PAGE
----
On October 1 1990, Madonna was named the top-earning female entertainer of 1990 by Forbes magazine with an annual income of $39 million.
Here’s an excerpt from this issue:
By Matthew Schifrin with Peter Newcomb
October 1, 1990
SHE HAS JUST FINISHED a rigorous song and dance routine in Nice, France. Madonna Ciccone, the 32-year-old bleached-blonde pop star, walks across the stage and pretends to rough up her background vocalists. Clad in an ivory-colored bustier and trousers from a business suit, Madonna then looks out at the crowd of 35,000 fans, grabs her crotch, raises her fist and yells, “I’m the boss around here.” The crowd roars.
This routine was repeated at almost every Madonna performance this summer, but it’s more than play-acting. She is the boss. She is the president and sole owner of a multi-million-dollar corporate organization that in peak season has hundreds of employees and operates through nearly half a dozen entities, including Boy Toy Inc., Siren Films and Slutco.
Congratulations, Madonna. The critics may attack you, but you are one heck of a moneymaker. The nation’s top-earning female entertainer for 1990, Madonna brought in an estimated $39 million in pretax earnings. She has staying power, too. While performers like Whitney Houston and Cyndi Lauper rise fast and fade fast, Madonna has stayed near the top for all five years FORBES has compiled its list of America’s highest-earning entertainers. Since 1986 Madonna has earned at least $125 million.
On September 6 1990, Madonna performed “Vogue” at the 7th annual MTV Video Music Awards at the Universal Amphitheatre in Los Angeles, California. “Vogue” won Best Direction, Best Editing and Best Cinematography.
Greta Garbo, and Monroe
Deitrich and DiMaggio
Marlon Brando, Jimmy Dean
On the cover of a magazine
Grace Kelly; Harlow, Jean
Picture of a beauty queen
Gene Kelly, Fred Astaire
Ginger Rodgers, dance on air
They had style, they had grace
Rita Hayworth gave good face
Lauren, Katherine, Lana too
Bette Davis, we love you
Ladies with an attitude
Fellows that were in the mood
Don’t just stand there, let’s get to it
Strike a pose, there’s nothing to it
On August 5 1990, “Madonna – Live! Blond Ambition World Tour 90” was broadcast live on HBO-TV from Stade de l’Ouest, Nice, France and seen in more than 4.3 million households – it was the most-watched entertainment special in the network’s 18-year history (at the time).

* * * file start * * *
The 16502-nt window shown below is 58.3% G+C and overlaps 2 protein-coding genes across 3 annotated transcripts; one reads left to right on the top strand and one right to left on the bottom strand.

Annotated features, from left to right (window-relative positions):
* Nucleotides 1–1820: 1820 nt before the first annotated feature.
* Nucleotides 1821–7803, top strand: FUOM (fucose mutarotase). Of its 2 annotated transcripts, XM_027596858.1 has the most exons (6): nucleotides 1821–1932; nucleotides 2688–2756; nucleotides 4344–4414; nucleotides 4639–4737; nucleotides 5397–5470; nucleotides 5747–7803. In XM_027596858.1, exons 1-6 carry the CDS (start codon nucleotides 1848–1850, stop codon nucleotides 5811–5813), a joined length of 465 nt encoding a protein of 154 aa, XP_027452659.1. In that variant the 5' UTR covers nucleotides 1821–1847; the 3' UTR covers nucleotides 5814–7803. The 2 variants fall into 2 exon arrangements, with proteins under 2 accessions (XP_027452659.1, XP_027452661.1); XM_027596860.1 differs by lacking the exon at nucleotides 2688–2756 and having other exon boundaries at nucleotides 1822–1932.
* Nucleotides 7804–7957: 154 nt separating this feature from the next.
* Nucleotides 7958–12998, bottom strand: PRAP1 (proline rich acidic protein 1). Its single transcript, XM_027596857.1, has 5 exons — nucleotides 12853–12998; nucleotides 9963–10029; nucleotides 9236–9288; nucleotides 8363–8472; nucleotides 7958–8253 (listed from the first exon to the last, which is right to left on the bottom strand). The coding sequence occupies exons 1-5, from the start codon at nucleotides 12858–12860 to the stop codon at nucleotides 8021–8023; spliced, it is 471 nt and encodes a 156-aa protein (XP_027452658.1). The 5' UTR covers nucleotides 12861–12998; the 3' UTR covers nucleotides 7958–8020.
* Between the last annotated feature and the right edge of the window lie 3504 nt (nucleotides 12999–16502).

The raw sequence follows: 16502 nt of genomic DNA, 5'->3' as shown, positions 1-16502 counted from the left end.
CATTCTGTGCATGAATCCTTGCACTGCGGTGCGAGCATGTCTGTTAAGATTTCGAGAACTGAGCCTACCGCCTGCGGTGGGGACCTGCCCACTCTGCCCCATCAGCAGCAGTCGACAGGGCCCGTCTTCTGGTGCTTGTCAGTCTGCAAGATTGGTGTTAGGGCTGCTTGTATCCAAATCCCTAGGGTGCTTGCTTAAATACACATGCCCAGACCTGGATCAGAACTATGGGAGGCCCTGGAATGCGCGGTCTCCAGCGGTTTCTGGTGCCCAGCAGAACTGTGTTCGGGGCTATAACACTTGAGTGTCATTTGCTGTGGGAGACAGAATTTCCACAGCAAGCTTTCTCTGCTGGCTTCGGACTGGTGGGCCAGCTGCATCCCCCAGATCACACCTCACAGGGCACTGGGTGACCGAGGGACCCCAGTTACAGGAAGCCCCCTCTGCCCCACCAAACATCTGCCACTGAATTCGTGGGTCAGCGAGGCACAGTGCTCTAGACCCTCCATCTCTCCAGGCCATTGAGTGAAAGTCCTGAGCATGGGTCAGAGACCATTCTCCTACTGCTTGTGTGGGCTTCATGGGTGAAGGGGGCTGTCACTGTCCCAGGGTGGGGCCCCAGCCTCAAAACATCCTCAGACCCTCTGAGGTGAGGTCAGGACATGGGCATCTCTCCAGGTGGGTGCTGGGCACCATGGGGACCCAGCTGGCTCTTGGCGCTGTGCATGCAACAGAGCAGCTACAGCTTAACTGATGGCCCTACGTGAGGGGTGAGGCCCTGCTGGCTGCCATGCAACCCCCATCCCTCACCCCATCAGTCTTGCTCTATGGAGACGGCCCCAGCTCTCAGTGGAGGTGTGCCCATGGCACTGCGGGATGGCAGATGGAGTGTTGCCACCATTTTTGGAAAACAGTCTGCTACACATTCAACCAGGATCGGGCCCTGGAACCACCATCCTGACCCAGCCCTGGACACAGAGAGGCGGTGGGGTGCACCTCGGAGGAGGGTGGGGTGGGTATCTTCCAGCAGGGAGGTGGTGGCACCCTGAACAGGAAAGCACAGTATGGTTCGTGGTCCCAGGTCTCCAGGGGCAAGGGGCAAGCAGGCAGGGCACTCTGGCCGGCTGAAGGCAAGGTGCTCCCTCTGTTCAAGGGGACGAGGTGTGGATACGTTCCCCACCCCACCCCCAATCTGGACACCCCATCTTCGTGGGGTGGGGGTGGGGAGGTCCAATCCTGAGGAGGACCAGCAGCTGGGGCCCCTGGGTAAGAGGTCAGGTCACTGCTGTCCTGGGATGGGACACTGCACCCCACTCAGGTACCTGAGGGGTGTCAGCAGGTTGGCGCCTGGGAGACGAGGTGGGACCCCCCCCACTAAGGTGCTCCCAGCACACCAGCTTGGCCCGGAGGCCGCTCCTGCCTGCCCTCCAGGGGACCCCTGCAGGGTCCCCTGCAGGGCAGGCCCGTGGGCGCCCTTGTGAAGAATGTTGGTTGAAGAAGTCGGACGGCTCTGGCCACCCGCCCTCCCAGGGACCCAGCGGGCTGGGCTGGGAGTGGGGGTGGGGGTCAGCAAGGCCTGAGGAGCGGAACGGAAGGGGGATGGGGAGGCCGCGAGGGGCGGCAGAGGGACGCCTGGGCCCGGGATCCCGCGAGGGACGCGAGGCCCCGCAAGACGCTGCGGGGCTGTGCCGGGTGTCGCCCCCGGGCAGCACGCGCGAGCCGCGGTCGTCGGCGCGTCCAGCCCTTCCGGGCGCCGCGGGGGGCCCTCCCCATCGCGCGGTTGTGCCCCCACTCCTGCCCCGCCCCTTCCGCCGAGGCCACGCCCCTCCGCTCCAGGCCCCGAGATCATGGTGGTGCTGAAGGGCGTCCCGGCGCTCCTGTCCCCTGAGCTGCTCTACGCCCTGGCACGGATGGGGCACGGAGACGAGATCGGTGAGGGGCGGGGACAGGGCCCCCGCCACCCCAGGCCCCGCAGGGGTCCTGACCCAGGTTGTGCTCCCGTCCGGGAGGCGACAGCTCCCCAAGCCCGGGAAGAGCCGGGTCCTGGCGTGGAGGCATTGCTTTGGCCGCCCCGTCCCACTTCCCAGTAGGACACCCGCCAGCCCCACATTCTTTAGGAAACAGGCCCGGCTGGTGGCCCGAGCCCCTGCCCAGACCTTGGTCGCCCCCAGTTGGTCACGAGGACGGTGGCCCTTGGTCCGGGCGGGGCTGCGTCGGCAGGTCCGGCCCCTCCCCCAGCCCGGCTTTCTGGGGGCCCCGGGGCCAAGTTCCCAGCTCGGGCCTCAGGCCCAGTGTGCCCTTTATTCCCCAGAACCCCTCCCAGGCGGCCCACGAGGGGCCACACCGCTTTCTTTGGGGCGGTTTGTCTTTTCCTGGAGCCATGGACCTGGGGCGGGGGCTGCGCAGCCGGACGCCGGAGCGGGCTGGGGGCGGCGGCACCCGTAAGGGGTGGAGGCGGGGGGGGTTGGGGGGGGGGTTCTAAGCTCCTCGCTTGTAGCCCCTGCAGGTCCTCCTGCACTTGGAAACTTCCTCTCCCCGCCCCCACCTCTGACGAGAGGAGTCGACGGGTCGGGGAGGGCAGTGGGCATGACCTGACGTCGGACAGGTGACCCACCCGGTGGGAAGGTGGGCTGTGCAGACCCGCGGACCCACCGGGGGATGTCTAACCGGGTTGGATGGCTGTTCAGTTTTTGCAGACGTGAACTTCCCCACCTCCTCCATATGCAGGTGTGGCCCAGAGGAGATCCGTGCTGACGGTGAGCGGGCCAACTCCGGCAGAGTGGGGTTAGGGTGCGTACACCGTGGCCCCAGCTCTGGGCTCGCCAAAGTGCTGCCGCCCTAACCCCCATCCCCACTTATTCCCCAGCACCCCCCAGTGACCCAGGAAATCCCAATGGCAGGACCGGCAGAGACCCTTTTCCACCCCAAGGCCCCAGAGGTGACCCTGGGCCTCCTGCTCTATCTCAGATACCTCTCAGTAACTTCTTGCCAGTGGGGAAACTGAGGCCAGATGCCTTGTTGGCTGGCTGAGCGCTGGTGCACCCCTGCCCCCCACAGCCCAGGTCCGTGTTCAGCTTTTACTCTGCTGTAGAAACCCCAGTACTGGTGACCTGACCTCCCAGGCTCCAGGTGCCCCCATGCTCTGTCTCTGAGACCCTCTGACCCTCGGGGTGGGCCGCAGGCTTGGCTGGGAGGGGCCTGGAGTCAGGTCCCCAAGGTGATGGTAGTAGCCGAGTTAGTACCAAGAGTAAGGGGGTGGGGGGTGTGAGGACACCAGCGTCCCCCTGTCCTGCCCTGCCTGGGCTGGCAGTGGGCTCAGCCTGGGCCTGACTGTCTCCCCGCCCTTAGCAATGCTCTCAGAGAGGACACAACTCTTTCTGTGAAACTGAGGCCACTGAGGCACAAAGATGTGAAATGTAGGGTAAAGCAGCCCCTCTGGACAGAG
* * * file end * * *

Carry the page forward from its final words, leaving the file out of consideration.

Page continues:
On August 1 1990, “Madonna In Concert” was taped by SACIS-RAI at Olympic Stadium in Barcelona, Spain on the second to last date of Madonna’s Blond Ambition Tour.
The special was broadcast in Spain, Italy, the UK and Australia. It also aired on Canada’s MuchMusic on September 10, 1990. After being heavily promoted by the channel in the weeks leading up to the broadcast, the special aired in an edited version during its prime time slot, followed by an uncensored airing at midnight.
In addition to its intended use for broadcast, the recording also served as an unused safety net for her HBO special from the final date in Nice, France a few days later.
On July 15 1990, Madonna’s “Hanky Panky” single was released in the UK.
On July 2 1990, Roman Catholic groups condemned Madonna’s “Blond Ambition” concert as blasphemous due to her controversial show’s sex and religious themes and planned to cancel her concerts in Rome and Turin.
Madonna made this speech in response to the threats:
I am an ltalian-American, and I am proud of it.
Proud of being an American because it is the country I grew up in, the country that gave me the opportunities to be who I am today and a country that believes in freedom of speech and artistic expression.
My show is not a conventional rock show but a theatrical presentation of my music.
And, like theatre it asks questions, provokes thought and takes you on an emotional journey.
Portraying good and bad, light and dark, joy and sorrow, redemption and salvation.
I do not endorse a way of life but describe one, and the audience is left to make its own decisions and judgments.
This is what I consider freedom of speech, freedom of expression and freedom of thought.
Every night, before I go onstage, I say a prayer not only that my show willl go well but that the audience will watch with an open heart and an open mind and see it as a celebration of love, life and humanity.
*This is an edited transcript of the speech. The full speech is included in the video posted above.